How Princeton Abandoned a Graduate Student Held Hostage by Iran

Jan. 25 2022

In 2016, Xiyue Wang, an American citizen and a PhD candidate at Princeton University, traveled to Tehran to improve his Persian, and to conduct archival research on the governance of border provinces in the 19th and early 20th centuries. A few months later he was arrested and sent to the Evin prison, where he was held for 40 months, most of which he spent in solitary confinement. He emerged thoroughly disabused of his former faith in the possibility of U.S conciliation with the Islam Republic. He had a similar change in attitude toward his university. Peter Theroux writes:

While Iranian jailers were torturing Wang and hundreds of others at Evin, the [Iranian] government was projecting an image of wounded innocence to the world, the seeker of a peaceful nuclear-energy program and the victim of unfair sanctions. But the beatings and abuse Wang received had a specific objective: to extract a confession of espionage and a propaganda video that would raise his price as a hostage, worthy of exchanging for the release of Iranian assets or prisoners.

Back at Princeton, there would eventually be candlelight vigils and social-media support, but not until the one-year anniversary of his captivity. The university spent that first year avoiding making waves on his behalf. Not that it lacked leverage: its faculty, inside and outside its Iran Studies Center, boasted big names with ties to Tehran, including the former regime official Seyed Hossein Mousavian, a senior nuclear negotiator who served as Iran’s ambassador to Germany during the September 1992 massacre of Kurdish dissidents in a Berlin restaurant. (A German court found the Iranian government culpable up to the highest levels; Mousavian called the allegations “a joke” and said that Iran would never violate human rights.)

Princeton advised Wang’s wife, Hua Qu, not to make waves either; it was not until July 2017 that the news of Wang’s captivity broke, and it was the Iranians who broke it—followed a few days later by their demand for the release of Iranian prisoners in the United States. A year after that, Princeton released a statement on the matter that . . . conspicuously didn’t include a demand for Wang’s release.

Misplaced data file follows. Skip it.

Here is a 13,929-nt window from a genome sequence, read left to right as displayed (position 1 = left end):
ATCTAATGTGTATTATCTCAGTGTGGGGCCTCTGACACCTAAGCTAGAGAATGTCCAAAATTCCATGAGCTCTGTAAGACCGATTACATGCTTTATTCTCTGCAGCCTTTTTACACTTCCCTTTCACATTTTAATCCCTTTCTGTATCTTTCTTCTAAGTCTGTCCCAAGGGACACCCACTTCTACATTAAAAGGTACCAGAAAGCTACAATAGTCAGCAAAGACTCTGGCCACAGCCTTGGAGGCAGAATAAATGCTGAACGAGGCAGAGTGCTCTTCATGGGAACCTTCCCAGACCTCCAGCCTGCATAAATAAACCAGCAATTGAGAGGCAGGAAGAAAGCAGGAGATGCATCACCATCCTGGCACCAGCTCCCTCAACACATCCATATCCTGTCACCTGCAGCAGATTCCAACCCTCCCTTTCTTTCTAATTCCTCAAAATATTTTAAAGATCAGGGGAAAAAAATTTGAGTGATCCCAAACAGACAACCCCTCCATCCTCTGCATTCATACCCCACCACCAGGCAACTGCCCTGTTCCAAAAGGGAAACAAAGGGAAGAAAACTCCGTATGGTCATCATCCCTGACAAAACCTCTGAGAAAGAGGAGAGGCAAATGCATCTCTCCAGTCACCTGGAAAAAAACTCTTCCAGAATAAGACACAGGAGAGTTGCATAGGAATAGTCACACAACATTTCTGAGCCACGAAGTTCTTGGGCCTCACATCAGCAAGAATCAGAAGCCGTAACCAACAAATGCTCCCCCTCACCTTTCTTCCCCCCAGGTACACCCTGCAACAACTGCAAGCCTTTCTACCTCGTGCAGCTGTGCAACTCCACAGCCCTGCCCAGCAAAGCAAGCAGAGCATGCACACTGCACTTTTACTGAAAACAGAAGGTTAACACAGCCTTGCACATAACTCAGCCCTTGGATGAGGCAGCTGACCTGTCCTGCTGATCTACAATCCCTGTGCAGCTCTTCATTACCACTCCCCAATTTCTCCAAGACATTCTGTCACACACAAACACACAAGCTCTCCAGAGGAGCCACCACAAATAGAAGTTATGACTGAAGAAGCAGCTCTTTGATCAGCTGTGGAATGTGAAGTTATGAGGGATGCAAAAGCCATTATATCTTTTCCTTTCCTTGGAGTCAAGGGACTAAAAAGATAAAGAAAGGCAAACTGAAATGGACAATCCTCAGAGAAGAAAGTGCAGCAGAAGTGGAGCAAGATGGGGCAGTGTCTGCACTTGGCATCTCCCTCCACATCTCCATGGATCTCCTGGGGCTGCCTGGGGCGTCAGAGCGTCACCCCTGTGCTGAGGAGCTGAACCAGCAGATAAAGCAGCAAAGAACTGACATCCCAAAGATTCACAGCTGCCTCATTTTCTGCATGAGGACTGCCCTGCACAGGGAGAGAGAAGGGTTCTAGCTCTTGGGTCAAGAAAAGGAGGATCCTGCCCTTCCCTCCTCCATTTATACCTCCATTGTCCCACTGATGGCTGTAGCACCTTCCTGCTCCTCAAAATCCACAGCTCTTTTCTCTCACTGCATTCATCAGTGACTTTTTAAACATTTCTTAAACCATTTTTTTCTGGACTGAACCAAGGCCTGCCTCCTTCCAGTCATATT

After his return, Wang discovered that the Iran Studies Center had removed him from its mailing list.

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Read more at Tablet

More about: Academia, Iran

How European Fecklessness Encourages the Islamic Republic’s Assassination Campaign

In September, Cypriot police narrowly foiled a plot by an Iranian agent to murder five Jewish businessman. This was but one of roughly a dozen similar operations that Tehran has conducted in Europe since 2015—on both Israeli or Jewish and American targets—which have left three dead. Matthew Karnitschnig traces the use of assassination as a strategic tool to the very beginning of the Islamic Republic, and explains its appeal:

In the West, assassination remains a last resort (think Osama bin Laden); in authoritarian states, it’s the first (who can forget the 2017 assassination by nerve agent of Kim Jong-nam, the playboy half-brother of North Korean dictator Kim Jong-un, upon his arrival in Kuala Lumpur?). For rogue states, even if the murder plots are thwarted, the regimes still win by instilling fear in their enemies’ hearts and minds. That helps explain the recent frequency. Over the course of a few months last year, Iran undertook a flurry of attacks from Latin America to Africa.

Whether such operations succeed or not, the countries behind them can be sure of one thing: they won’t be made to pay for trying. Over the years, the Russian and Iranian regimes have eliminated countless dissidents, traitors, and assorted other enemies (real and perceived) on the streets of Paris, Berlin, and even Washington, often in broad daylight. Others have been quietly abducted and sent home, where they faced sham trials and were then hanged for treason.

While there’s no shortage of criticism in the West in the wake of these crimes, there are rarely real consequences. That’s especially true in Europe, where leaders have looked the other way in the face of a variety of abuses in the hopes of reviving a deal to rein in Tehran’s nuclear-weapons program and renewing business ties.

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Read more at Politico

More about: Europe, Iran, Israeli Security, Terrorism